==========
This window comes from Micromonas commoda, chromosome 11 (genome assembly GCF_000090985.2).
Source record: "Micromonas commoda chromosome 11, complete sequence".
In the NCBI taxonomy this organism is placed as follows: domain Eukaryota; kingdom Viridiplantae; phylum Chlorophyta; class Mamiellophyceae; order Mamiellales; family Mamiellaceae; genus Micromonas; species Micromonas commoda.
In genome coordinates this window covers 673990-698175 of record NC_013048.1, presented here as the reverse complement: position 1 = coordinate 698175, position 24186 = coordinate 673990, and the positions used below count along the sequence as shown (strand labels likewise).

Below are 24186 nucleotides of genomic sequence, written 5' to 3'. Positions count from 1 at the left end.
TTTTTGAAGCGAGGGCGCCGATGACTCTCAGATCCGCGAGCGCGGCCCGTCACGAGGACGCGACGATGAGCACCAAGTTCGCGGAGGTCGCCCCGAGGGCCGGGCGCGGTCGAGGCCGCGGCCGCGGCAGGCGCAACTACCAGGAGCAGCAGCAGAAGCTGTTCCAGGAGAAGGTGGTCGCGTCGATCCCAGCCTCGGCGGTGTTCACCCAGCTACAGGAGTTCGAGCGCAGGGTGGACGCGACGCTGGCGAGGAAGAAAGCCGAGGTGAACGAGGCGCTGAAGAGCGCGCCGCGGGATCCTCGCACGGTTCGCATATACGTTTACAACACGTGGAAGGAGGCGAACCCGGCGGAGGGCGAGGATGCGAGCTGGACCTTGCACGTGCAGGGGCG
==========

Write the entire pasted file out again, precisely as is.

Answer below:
This window comes from Micromonas commoda, chromosome 11 (genome assembly GCF_000090985.2).
Source record: "Micromonas commoda chromosome 11, complete sequence".
In the NCBI taxonomy this organism is placed as follows: domain Eukaryota; kingdom Viridiplantae; phylum Chlorophyta; class Mamiellophyceae; order Mamiellales; family Mamiellaceae; genus Micromonas; species Micromonas commoda.
In genome coordinates this window covers 673990-698175 of record NC_013048.1, presented here as the reverse complement: position 1 = coordinate 698175, position 24186 = coordinate 673990, and the positions used below count along the sequence as shown (strand labels likewise).

Below are 24186 nucleotides of genomic sequence, written 5' to 3'. Positions count from 1 at the left end.
TTTTTGAAGCGAGGGCGCCGATGACTCTCAGATCCGCGAGCGCGGCCCGTCACGAGGACGCGACGATGAGCACCAAGTTCGCGGAGGTCGCCCCGAGGGCCGGGCGCGGTCGAGGCCGCGGCCGCGGCAGGCGCAACTACCAGGAGCAGCAGCAGAAGCTGTTCCAGGAGAAGGTGGTCGCGTCGATCCCAGCCTCGGCGGTGTTCACCCAGCTACAGGAGTTCGAGCGCAGGGTGGACGCGACGCTGGCGAGGAAGAAAGCCGAGGTGAACGAGGCGCTGAAGAGCGCGCCGCGGGATCCTCGCACGGTTCGCATATACGTTTACAACACGTGGAAGGAGGCGAACCCGGCGGAGGGCGAGGATGCGAGCTGGACCTTGCACGTGCAGGGGCG